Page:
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One of the key factors in getting approved for a mortgage is demonstrating financial stability. So it’s no wonder that people who’ve changed jobs shortly before starting—or even during—the process of buying a home often worry that a career change will hurt their chances of getting a loan. Being in a transitional state is no reason to panic: Getting a mortgage when changing jobs is feasible with a little foreknowledge and some solid preparation.
Our YouTube show, “The New Way Home,” covers this topic in depth in Episode 11. As with any home purchase or refinance, you should turn to a mortgage professional for advice on your specific situation. Our team at New Way Mortgage is here to help!
How to Qualify for a Mortgage
Before getting into the specifics of getting a mortgage while changing jobs, it’s worth covering the general qualifying factors borrowers will need to address to obtain a mortgage—often referred to as the 3C’s of getting a mortgage:
- Capacity: Your ability to repay the loan—income and assets. This includes salaries, bonuses, commissions, self-employment income, government benefits, retirement and investment income, checking, savings, and investment and retirement accounts.
- Collateral: Either the home you’re purchasing or the home you currently own and are looking to refinance.
- Credit: Your credit score and history.
How a Job Change Can Impact a Loan
The most direct way a job change will affect the details of your loan is if it entails a major change in salary, or if you are moving from a salaried position to a commission or self-employment. If you’re changing jobs for an increase in salary, good for you. That shouldn’t impact your loan much, especially if there is a reasonable explanation. You’ll just want to make sure there is no significant gap in time or pay between the two jobs.
If your new job comes with lower pay, is a move from salaried to commission, is in a different industry, or includes any other factors that indicate instability, then a lender might consider this a high risk. That’s right: Even if your pay potential increases, the change could still be viewed as risky.
A borrower getting ready to buy a home or refinance an existing mortgage would not want to make the move from salaried to commission or salaried to self-employment before or during the mortgage process.
How Changing the Type of Income May Impact Your Loan
As the freelance and gig sectors of the economy continue to expand, it’s become easier for people to make a living without ever working full-time for a single employer. In some industries, people can make even more working on contracts than they could as a full-time employee.
That said, mortgage lenders think in terms of risk. Someone who makes a sizable income one year from contract or freelance work is not guaranteed to make as much the next year. A homebuyer working as a freelancer or contractor may have to jump through a few more hoops to get a mortgage than a salaried employee.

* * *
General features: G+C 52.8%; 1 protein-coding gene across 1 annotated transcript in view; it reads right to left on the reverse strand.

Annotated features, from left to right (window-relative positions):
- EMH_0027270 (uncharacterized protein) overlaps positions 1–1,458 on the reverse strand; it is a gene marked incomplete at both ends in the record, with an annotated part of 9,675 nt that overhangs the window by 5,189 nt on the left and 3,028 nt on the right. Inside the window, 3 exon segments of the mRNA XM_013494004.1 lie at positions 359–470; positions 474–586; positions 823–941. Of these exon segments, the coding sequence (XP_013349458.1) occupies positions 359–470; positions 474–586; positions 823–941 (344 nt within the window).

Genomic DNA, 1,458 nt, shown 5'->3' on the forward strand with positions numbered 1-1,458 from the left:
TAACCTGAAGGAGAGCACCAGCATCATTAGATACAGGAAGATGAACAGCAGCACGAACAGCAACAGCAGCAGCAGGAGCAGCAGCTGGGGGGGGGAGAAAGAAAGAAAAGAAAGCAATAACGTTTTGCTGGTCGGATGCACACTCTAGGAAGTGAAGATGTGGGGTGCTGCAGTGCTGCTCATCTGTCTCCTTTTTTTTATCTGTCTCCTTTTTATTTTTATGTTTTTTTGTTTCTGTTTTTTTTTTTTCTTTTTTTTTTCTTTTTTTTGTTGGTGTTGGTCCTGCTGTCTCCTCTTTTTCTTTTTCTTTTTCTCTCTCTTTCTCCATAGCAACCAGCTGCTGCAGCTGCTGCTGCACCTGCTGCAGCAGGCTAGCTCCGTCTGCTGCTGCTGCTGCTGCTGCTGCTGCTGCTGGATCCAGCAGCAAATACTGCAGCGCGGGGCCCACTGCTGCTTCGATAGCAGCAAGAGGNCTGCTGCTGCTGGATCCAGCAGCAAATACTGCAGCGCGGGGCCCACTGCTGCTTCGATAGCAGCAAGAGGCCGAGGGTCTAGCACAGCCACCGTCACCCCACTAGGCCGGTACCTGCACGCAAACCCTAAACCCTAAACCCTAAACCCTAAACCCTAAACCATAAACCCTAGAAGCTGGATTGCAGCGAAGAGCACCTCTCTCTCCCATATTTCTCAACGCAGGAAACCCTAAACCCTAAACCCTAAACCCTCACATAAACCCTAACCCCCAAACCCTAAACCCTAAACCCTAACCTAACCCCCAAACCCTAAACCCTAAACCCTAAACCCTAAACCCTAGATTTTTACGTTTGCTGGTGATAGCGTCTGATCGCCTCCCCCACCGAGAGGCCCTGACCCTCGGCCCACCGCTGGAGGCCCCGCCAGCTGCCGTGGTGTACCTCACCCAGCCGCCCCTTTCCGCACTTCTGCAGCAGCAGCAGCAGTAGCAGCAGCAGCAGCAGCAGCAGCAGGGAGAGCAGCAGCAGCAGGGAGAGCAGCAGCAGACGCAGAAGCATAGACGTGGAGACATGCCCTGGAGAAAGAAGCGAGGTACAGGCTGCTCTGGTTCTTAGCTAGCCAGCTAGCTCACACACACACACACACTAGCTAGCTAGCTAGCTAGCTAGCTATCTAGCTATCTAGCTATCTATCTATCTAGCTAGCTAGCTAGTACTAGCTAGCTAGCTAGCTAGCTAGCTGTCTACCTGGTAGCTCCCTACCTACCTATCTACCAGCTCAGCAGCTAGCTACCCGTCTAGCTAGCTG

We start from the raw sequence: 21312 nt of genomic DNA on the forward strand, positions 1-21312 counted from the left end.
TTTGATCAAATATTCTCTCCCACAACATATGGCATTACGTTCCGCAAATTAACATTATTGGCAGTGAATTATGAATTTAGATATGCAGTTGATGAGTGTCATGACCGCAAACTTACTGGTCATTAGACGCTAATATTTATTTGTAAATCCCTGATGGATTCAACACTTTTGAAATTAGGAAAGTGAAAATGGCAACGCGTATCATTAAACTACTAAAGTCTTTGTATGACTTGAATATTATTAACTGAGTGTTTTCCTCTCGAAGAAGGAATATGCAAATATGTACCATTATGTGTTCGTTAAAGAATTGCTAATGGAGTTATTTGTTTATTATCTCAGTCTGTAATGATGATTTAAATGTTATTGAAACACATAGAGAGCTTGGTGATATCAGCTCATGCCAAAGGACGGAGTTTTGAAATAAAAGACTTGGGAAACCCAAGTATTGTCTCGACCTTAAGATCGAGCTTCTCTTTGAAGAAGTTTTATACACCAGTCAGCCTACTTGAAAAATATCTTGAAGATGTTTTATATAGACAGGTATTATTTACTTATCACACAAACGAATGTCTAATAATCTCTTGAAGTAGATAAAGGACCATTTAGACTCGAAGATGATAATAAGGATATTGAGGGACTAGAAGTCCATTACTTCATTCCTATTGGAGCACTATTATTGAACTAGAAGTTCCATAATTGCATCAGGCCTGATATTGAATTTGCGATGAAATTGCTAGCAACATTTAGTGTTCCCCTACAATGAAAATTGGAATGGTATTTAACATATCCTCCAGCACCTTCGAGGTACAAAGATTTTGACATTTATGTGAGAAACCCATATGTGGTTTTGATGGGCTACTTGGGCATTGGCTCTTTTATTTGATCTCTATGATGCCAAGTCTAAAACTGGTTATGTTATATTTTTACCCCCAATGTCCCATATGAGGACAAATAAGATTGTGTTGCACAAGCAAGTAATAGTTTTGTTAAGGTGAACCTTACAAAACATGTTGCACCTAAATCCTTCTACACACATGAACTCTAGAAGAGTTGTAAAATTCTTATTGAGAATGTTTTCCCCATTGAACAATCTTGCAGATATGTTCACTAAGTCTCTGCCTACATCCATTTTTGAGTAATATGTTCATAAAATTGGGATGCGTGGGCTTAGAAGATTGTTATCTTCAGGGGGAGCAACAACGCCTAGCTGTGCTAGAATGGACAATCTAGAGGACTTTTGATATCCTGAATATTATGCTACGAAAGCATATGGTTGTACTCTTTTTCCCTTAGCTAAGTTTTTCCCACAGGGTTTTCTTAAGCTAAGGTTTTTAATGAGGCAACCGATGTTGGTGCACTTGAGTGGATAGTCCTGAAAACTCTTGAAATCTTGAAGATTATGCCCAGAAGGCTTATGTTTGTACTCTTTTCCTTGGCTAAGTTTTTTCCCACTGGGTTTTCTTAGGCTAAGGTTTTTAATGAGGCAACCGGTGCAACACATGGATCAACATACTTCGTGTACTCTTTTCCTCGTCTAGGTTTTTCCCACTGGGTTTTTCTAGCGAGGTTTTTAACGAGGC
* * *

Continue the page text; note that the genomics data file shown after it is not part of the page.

Typically mortgage lenders want to see two years of profitable self-employment income to satisfy the capacity qualification.
Documentation Your Lender May Ask For
Whether your new job is a full-time position or a freelance one, your lender will want to see it on paper to reduce their risk. Your lender may want to see more, depending on your situation, but it will want to see these at the very least:
- Most recent pay stubs: Unless your job is extremely new, you should have at least one pay stub. Most lenders will also request 30 days of pay stubs from your previous employer, along with the past two years of W-2s, to determine your average income.
- Offer letter: If you haven’t started your new position—or haven’t been there long enough to receive a pay stub—your lender will want to see your offer letter. (The lender may want to see it even if you do have a pay stub, to verify your new salary.) Offer letters are often the most important part of getting a mortgage while changing jobs, as many lenders will base their willingness to back your home purchase on an offer letter. Such loans are often referred to as “offer letter mortgages.”
- Title change letter: For anyone in the slightly less complicated scenario of moving to a new job within the same company while applying for a mortgage, the lender may still want to see a copy of the document outlining your change of position and salary change, if applicable.
- Verification of employment: A VOE is a formal confirmation from your employer that you’re currently working for them. Your lender will likely perform a written and verbal verification of employment during the mortgage process.
- Commissioned employees: Moving from a salaried position to a commission-only position will require two years of tax returns, along with an offer letter to confirm your earnings potential. Your lender could ask for additional documentation if there is concern that your income may drop.
Getting a Mortgage While Changing Employment
The bottom line here is that, YES, you can still get a mortgage while changing jobs—but you will need to do some planning. Make sure you meet with the crew at New Way Mortgage early on in the mortgage process to review your scenario and avoid any impact to your loan.